Retailers will next week be assessing the potential of the new Nintendo Wii U - and whether it’s the console to bring casual gamers back to the market.
Nintendo is to release details of the successor to the Wii - which tapped into a new market by appealing to families and women and has sold 86 million units since its launch - at the E3 electronics show next week.
Announced a year ago, the Wii U is expected to feature a tablet-style controller with a six-inch screen, motion sensors, camera, microphone and speakers and will be compatible with Wii games, accessories and Wii Remote controllers.
The question many experts are already asking is whether it will win over casual gamers who have left console gaming. Some 95% of the £100m decline in the UK games market during 2011 was the result of falling spend on Nintendo products, claimed Kantar Worldpanel.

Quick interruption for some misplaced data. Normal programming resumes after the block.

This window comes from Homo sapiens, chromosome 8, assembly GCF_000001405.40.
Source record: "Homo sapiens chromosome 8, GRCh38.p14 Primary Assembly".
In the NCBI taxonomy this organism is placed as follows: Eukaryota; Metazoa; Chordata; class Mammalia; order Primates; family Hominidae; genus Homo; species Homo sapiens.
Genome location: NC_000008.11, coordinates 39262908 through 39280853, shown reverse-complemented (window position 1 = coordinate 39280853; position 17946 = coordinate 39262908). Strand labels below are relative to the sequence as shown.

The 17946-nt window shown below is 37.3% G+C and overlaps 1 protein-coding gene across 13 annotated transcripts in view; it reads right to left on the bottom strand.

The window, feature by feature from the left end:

However, there was still a gap in the market for the Wii U to exploit in the wake of the launch of motion-control devices by Sony and Microsoft, said Kantar’s Laurie Krohn. “Playstation’s Move and, to a lesser extent, the Xbox Kinect, didn’t capitalise on non-typical gamers to the same extent as the Wii,” he said. “This audience is still available for the Wii U to appeal to.”
But Nintendo faced a real challenge, said analyst Nick Gibson of Games Investor Consulting. “The tablet makes this a novel console proposition but a substantial proportion of the casual user base the Wii attracted has turned to platforms such as smartphones, tablets and social networks.”
Observers also warned against Nintendo trying to appeal to all gamers. “They have found great success in casual gaming but the Wii U may try to play to casual and hardcore gamers at the same time - which would be quite a gamble,” said one.